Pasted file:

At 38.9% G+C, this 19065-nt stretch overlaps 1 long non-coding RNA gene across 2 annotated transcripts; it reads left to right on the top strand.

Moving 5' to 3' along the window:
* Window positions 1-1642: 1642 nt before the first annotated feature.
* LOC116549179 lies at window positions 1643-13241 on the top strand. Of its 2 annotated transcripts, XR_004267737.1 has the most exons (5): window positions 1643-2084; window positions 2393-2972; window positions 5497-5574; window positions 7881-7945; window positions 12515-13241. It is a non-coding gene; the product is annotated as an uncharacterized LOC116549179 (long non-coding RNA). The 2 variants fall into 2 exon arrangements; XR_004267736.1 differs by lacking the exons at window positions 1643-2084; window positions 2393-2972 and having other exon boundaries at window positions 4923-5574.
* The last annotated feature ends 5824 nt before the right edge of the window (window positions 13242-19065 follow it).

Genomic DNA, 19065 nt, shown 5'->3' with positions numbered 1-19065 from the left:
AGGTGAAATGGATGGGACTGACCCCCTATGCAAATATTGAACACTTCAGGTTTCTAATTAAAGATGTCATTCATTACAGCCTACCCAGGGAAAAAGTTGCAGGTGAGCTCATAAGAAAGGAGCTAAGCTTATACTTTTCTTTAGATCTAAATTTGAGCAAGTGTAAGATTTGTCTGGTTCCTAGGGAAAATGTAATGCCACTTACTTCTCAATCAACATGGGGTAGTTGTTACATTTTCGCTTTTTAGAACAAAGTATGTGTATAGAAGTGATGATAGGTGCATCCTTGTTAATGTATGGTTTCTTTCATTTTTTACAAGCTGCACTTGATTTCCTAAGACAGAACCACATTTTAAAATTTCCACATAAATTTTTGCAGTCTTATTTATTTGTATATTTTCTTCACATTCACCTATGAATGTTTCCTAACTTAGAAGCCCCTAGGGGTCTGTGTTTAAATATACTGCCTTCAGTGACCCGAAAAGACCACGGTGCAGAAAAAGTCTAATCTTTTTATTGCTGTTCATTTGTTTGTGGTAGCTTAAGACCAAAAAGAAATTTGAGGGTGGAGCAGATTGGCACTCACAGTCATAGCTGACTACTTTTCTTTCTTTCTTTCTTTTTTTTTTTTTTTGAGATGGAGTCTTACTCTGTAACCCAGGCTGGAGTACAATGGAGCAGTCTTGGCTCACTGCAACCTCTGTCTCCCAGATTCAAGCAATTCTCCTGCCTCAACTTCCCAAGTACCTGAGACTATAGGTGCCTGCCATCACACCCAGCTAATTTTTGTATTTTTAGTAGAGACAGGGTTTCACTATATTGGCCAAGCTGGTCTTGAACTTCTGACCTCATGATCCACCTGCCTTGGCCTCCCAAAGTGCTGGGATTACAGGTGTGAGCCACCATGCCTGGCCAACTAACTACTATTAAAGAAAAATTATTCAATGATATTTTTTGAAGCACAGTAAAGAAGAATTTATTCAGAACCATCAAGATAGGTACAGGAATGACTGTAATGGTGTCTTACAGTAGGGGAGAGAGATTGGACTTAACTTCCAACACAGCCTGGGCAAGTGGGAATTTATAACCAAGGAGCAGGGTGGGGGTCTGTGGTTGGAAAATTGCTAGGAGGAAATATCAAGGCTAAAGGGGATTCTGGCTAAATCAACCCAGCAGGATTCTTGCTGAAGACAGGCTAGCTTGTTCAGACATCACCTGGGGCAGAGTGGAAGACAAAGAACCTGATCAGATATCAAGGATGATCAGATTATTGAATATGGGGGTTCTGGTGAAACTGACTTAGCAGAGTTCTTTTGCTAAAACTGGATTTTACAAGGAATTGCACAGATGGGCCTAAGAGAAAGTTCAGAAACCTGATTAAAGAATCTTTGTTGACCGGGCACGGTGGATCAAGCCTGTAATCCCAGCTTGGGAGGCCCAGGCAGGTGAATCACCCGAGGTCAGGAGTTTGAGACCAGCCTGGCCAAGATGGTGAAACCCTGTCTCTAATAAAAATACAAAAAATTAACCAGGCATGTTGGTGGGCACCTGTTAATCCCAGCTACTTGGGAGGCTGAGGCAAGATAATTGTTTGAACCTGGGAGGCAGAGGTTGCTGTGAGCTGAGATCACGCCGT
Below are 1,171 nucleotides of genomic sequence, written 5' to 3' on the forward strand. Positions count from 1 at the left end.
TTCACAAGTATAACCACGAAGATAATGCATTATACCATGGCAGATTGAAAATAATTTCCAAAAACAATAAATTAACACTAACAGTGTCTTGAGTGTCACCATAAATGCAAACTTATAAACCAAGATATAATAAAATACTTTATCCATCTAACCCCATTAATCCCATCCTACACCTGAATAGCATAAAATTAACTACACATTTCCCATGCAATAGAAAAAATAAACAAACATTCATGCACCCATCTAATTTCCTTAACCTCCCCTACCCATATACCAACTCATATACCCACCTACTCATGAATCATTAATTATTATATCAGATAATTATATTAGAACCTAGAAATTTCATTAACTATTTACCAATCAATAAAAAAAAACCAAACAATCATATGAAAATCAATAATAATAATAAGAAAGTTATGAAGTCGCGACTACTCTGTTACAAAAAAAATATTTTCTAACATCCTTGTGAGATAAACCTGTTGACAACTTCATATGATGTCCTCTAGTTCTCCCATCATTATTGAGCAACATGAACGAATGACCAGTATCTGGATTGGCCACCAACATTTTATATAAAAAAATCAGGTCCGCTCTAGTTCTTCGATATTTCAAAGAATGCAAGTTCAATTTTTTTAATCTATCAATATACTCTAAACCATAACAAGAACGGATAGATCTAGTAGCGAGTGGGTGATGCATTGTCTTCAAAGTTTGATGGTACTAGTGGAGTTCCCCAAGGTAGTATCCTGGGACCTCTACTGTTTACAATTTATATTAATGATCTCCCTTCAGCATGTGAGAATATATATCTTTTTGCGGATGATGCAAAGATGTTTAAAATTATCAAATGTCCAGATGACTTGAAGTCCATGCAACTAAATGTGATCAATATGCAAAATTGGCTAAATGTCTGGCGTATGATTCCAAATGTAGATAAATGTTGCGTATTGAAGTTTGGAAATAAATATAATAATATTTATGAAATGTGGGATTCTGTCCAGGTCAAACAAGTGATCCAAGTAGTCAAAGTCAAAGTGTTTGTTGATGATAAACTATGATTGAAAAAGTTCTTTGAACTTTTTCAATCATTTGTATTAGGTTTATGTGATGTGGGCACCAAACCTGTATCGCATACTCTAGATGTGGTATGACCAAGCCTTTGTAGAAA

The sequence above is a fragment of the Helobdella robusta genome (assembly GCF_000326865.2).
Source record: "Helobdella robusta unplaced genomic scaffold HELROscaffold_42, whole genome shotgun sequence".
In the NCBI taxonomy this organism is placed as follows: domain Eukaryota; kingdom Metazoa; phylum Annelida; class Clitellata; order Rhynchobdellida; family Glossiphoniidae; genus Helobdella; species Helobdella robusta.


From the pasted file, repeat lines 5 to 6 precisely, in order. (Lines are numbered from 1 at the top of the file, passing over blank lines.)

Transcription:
* The last annotated feature ends 5824 nt before the right edge of the window (window positions 13242-19065 follow it).

Genomic DNA, 19065 nt, shown 5'->3' with positions numbered 1-19065 from the left: